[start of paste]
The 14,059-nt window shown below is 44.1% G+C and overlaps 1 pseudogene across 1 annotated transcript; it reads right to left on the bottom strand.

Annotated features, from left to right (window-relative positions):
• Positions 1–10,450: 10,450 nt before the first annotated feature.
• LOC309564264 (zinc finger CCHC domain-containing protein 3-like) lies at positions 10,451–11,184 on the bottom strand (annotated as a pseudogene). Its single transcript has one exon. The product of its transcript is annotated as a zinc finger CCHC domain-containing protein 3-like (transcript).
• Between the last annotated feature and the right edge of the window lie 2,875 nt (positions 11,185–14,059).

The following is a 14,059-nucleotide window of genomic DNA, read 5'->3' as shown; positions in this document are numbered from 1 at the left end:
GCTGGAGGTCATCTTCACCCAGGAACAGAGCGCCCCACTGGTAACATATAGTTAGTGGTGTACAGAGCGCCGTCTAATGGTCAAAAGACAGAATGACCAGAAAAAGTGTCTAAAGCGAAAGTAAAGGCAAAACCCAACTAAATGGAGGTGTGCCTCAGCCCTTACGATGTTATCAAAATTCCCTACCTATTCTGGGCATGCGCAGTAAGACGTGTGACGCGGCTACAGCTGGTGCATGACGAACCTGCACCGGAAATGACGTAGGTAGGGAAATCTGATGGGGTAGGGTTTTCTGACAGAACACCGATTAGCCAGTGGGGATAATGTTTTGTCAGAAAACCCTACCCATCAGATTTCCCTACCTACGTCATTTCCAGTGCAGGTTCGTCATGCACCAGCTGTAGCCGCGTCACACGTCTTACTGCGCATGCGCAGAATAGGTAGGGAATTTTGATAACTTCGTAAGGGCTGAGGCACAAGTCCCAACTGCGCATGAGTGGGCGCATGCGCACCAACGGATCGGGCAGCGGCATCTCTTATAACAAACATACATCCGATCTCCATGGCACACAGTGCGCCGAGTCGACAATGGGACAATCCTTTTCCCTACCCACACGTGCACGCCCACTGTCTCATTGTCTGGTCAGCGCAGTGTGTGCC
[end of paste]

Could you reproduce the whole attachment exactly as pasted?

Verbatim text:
The 14,059-nt window shown below is 44.1% G+C and overlaps 1 pseudogene across 1 annotated transcript; it reads right to left on the bottom strand.

Annotated features, from left to right (window-relative positions):
• Positions 1–10,450: 10,450 nt before the first annotated feature.
• LOC309564264 (zinc finger CCHC domain-containing protein 3-like) lies at positions 10,451–11,184 on the bottom strand (annotated as a pseudogene). Its single transcript has one exon. The product of its transcript is annotated as a zinc finger CCHC domain-containing protein 3-like (transcript).
• Between the last annotated feature and the right edge of the window lie 2,875 nt (positions 11,185–14,059).

The following is a 14,059-nucleotide window of genomic DNA, read 5'->3' as shown; positions in this document are numbered from 1 at the left end:
GCTGGAGGTCATCTTCACCCAGGAACAGAGCGCCCCACTGGTAACATATAGTTAGTGGTGTACAGAGCGCCGTCTAATGGTCAAAAGACAGAATGACCAGAAAAAGTGTCTAAAGCGAAAGTAAAGGCAAAACCCAACTAAATGGAGGTGTGCCTCAGCCCTTACGATGTTATCAAAATTCCCTACCTATTCTGGGCATGCGCAGTAAGACGTGTGACGCGGCTACAGCTGGTGCATGACGAACCTGCACCGGAAATGACGTAGGTAGGGAAATCTGATGGGGTAGGGTTTTCTGACAGAACACCGATTAGCCAGTGGGGATAATGTTTTGTCAGAAAACCCTACCCATCAGATTTCCCTACCTACGTCATTTCCAGTGCAGGTTCGTCATGCACCAGCTGTAGCCGCGTCACACGTCTTACTGCGCATGCGCAGAATAGGTAGGGAATTTTGATAACTTCGTAAGGGCTGAGGCACAAGTCCCAACTGCGCATGAGTGGGCGCATGCGCACCAACGGATCGGGCAGCGGCATCTCTTATAACAAACATACATCCGATCTCCATGGCACACAGTGCGCCGAGTCGACAATGGGACAATCCTTTTCCCTACCCACACGTGCACGCCCACTGTCTCATTGTCTGGTCAGCGCAGTGTGTGCC